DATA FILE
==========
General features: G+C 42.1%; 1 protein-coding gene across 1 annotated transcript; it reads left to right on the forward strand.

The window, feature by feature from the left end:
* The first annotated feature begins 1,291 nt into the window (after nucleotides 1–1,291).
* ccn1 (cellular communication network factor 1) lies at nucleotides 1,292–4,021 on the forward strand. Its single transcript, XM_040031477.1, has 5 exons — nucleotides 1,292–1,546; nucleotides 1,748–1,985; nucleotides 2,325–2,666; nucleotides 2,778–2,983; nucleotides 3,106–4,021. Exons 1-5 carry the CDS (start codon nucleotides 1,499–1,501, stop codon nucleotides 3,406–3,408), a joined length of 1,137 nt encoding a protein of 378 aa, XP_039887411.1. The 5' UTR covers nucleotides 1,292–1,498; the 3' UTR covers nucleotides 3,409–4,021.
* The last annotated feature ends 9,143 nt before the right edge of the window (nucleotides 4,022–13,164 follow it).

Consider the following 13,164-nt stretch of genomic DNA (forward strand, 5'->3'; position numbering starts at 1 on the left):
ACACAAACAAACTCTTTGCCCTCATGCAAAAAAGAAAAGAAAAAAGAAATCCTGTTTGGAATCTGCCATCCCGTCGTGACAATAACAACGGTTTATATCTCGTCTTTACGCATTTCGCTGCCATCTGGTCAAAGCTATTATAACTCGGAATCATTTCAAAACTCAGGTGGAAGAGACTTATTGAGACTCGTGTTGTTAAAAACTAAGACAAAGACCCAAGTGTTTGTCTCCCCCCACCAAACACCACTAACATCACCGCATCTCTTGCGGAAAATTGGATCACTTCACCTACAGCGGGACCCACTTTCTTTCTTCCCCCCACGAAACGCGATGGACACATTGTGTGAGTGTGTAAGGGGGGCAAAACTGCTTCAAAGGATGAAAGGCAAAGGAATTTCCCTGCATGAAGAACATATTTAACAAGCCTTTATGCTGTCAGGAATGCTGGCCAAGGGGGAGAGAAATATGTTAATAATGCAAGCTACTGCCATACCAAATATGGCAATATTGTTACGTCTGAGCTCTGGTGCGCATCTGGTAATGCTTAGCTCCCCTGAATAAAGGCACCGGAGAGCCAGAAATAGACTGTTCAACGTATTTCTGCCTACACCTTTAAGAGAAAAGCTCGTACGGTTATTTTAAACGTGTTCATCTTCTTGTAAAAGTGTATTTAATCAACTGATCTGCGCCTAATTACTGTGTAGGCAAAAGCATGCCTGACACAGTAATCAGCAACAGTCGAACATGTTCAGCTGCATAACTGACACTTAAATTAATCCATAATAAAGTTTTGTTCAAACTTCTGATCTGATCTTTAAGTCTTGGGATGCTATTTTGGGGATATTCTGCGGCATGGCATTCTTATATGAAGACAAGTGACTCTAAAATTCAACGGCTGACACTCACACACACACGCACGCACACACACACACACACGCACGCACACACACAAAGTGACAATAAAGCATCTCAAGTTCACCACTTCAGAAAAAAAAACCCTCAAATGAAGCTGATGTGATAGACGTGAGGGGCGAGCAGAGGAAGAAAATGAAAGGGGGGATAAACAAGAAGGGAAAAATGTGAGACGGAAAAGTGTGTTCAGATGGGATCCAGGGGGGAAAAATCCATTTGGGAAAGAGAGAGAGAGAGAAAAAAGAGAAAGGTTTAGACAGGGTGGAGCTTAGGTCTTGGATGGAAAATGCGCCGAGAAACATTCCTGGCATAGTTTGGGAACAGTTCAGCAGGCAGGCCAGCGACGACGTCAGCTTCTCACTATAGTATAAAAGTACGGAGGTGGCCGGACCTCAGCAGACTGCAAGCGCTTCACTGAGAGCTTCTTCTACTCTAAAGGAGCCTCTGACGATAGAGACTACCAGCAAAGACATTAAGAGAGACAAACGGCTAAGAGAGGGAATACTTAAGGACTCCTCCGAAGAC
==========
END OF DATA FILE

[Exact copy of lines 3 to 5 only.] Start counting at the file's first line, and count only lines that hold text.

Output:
* The first annotated feature begins 1,291 nt into the window (after nucleotides 1–1,291).
* ccn1 (cellular communication network factor 1) lies at nucleotides 1,292–4,021 on the forward strand. Its single transcript, XM_040031477.1, has 5 exons — nucleotides 1,292–1,546; nucleotides 1,748–1,985; nucleotides 2,325–2,666; nucleotides 2,778–2,983; nucleotides 3,106–4,021. Exons 1-5 carry the CDS (start codon nucleotides 1,499–1,501, stop codon nucleotides 3,406–3,408), a joined length of 1,137 nt encoding a protein of 378 aa, XP_039887411.1. The 5' UTR covers nucleotides 1,292–1,498; the 3' UTR covers nucleotides 3,409–4,021.
* The last annotated feature ends 9,143 nt before the right edge of the window (nucleotides 4,022–13,164 follow it).